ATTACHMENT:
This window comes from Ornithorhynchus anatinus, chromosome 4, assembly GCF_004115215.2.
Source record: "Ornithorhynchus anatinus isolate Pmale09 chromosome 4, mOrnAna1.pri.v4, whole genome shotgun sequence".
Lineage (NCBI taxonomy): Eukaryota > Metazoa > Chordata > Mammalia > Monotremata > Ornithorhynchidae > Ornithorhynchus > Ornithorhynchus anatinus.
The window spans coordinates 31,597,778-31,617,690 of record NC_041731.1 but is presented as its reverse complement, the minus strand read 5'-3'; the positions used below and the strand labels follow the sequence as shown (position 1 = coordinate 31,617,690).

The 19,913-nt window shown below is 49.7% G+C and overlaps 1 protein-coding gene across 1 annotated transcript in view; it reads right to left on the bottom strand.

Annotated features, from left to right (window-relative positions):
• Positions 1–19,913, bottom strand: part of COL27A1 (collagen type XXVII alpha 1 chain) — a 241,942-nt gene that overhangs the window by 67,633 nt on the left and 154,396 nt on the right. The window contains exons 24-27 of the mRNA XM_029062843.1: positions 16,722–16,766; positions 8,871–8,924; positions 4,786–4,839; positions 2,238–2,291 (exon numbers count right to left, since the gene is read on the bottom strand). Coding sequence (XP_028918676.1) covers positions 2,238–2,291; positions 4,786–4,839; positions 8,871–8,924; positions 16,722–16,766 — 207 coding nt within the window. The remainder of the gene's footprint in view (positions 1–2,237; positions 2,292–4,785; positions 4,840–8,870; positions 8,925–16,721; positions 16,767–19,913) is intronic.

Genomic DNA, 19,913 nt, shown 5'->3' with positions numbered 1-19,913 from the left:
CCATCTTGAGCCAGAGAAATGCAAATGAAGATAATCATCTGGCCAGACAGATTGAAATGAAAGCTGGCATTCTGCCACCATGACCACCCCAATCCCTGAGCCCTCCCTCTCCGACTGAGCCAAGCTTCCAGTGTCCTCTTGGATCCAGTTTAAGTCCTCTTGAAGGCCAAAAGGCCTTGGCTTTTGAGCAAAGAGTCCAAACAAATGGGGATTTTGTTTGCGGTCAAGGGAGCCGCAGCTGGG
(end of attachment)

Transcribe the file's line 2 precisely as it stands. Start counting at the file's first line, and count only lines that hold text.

Source record: "Ornithorhynchus anatinus isolate Pmale09 chromosome 4, mOrnAna1.pri.v4, whole genome shotgun sequence".